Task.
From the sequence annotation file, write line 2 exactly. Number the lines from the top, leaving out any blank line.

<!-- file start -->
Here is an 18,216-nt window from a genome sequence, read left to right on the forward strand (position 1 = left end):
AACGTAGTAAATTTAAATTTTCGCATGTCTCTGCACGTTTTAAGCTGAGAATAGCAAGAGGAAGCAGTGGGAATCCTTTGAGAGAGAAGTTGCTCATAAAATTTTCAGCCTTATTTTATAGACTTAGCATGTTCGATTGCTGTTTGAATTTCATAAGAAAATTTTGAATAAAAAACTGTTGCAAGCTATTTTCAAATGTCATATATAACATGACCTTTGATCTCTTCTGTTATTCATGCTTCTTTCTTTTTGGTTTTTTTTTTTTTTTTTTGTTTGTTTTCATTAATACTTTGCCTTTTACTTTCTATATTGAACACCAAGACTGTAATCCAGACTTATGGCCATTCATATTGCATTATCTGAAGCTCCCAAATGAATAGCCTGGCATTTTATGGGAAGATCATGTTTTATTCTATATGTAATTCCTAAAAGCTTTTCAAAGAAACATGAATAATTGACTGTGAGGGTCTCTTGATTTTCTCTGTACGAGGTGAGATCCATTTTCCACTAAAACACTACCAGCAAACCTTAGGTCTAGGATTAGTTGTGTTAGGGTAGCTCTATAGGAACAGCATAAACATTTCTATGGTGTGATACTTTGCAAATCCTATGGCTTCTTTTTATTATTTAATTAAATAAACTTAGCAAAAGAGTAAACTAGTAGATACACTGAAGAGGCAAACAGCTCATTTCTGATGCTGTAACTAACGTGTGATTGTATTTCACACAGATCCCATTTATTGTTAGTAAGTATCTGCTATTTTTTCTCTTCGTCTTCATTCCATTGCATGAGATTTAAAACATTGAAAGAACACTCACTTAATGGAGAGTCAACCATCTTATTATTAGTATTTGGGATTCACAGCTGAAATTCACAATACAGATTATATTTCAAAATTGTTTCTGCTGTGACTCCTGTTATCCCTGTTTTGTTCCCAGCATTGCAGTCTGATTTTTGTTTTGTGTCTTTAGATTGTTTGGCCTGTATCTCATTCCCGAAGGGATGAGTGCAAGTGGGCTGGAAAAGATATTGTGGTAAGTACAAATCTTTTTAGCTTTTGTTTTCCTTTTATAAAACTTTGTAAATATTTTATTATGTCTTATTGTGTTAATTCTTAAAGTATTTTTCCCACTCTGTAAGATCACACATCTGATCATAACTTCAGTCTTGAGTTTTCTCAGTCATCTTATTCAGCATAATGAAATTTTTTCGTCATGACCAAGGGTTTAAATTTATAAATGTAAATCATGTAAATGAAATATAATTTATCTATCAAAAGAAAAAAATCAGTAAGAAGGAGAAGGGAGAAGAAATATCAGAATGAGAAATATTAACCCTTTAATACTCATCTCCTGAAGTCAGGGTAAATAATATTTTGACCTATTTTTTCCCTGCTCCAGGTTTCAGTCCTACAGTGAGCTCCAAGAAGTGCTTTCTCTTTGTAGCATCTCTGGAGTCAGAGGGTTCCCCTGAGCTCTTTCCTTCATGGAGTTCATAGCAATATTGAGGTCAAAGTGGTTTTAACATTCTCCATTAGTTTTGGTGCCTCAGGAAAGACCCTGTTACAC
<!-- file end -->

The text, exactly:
AACGTAGTAAATTTAAATTTTCGCATGTCTCTGCACGTTTTAAGCTGAGAATAGCAAGAGGAAGCAGTGGGAATCCTTTGAGAGAGAAGTTGCTCATAAAATTTTCAGCCTTATTTTATAGACTTAGCATGTTCGATTGCTGTTTGAATTTCATAAGAAAATTTTGAATAAAAAACTGTTGCAAGCTATTTTCAAATGTCATATATAACATGACCTTTGATCTCTTCTGTTATTCATGCTTCTTTCTTTTTGGTTTTTTTTTTTTTTTTTTGTTTGTTTTCATTAATACTTTGCCTTTTACTTTCTATATTGAACACCAAGACTGTAATCCAGACTTATGGCCATTCATATTGCATTATCTGAAGCTCCCAAATGAATAGCCTGGCATTTTATGGGAAGATCATGTTTTATTCTATATGTAATTCCTAAAAGCTTTTCAAAGAAACATGAATAATTGACTGTGAGGGTCTCTTGATTTTCTCTGTACGAGGTGAGATCCATTTTCCACTAAAACACTACCAGCAAACCTTAGGTCTAGGATTAGTTGTGTTAGGGTAGCTCTATAGGAACAGCATAAACATTTCTATGGTGTGATACTTTGCAAATCCTATGGCTTCTTTTTATTATTTAATTAAATAAACTTAGCAAAAGAGTAAACTAGTAGATACACTGAAGAGGCAAACAGCTCATTTCTGATGCTGTAACTAACGTGTGATTGTATTTCACACAGATCCCATTTATTGTTAGTAAGTATCTGCTATTTTTTCTCTTCGTCTTCATTCCATTGCATGAGATTTAAAACATTGAAAGAACACTCACTTAATGGAGAGTCAACCATCTTATTATTAGTATTTGGGATTCACAGCTGAAATTCACAATACAGATTATATTTCAAAATTGTTTCTGCTGTGACTCCTGTTATCCCTGTTTTGTTCCCAGCATTGCAGTCTGATTTTTGTTTTGTGTCTTTAGATTGTTTGGCCTGTATCTCATTCCCGAAGGGATGAGTGCAAGTGGGCTGGAAAAGATATTGTGGTAAGTACAAATCTTTTTAGCTTTTGTTTTCCTTTTATAAAACTTTGTAAATATTTTATTATGTCTTATTGTGTTAATTCTTAAAGTATTTTTCCCACTCTGTAAGATCACACATCTGATCATAACTTCAGTCTTGAGTTTTCTCAGTCATCTTATTCAGCATAATGAAATTTTTTCGTCATGACCAAGGGTTTAAATTTATAAATGTAAATCATGTAAATGAAATATAATTTATCTATCAAAAGAAAAAAATCAGTAAGAAGGAGAAGGGAGAAGAAATATCAGAATGAGAAATATTAACCCTTTAATACTCATCTCCTGAAGTCAGGGTAAATAATATTTTGACCTATTTTTTCCCTGCTCCAGGTTTCAGTCCTACAGTGAGCTCCAAGAAGTGCTTTCTCTTTGTAGCATCTCTGGAGTCAGAGGGTTCCCCTGAGCTCTTTCCTTCATGGAGTTCATAGCAATATTGAGGTCAAAGTGGTTTTAACATTCTCCATTAGTTTTGGTGCCTCAGGAAAGACCCTGTTACAC